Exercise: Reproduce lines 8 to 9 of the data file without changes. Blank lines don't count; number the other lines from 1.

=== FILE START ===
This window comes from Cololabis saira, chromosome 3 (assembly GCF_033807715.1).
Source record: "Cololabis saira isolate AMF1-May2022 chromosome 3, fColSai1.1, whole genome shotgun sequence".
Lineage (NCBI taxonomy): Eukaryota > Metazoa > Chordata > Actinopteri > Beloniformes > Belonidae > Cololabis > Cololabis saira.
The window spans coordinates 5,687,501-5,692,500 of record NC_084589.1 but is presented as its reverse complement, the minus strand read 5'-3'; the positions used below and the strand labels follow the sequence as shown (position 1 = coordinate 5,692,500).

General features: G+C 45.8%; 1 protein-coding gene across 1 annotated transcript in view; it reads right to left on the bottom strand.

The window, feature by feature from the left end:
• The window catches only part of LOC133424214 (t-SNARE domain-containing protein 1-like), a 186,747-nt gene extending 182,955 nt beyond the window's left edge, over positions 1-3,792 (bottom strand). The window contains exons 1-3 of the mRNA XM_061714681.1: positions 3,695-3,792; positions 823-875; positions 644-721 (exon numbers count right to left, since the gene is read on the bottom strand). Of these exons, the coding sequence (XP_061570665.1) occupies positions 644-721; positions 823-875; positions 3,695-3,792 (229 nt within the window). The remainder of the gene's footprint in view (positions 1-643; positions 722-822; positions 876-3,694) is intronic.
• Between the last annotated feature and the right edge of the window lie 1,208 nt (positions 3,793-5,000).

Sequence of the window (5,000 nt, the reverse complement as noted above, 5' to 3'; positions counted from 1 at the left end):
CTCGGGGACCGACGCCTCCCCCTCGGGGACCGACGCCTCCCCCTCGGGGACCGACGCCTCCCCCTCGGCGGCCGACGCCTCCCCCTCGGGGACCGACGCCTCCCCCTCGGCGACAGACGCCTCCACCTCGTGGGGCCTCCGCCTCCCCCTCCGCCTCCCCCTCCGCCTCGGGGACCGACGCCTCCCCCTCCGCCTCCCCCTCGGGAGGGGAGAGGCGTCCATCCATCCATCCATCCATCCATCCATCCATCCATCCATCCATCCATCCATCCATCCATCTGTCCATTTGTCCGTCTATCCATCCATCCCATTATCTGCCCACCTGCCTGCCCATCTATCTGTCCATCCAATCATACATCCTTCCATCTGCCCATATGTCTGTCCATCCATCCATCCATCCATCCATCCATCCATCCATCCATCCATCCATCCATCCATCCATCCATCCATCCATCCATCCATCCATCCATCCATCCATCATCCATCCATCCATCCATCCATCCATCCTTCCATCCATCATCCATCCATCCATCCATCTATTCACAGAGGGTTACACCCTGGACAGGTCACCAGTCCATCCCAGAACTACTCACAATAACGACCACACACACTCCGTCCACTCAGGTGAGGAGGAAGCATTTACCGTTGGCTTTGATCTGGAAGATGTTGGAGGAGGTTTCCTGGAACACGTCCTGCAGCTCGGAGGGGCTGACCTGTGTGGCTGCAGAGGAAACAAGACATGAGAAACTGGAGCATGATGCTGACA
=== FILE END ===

• Between the last annotated feature and the right edge of the window lie 1,208 nt (positions 3,793-5,000).

Sequence of the window (5,000 nt, the reverse complement as noted above, 5' to 3'; positions counted from 1 at the left end):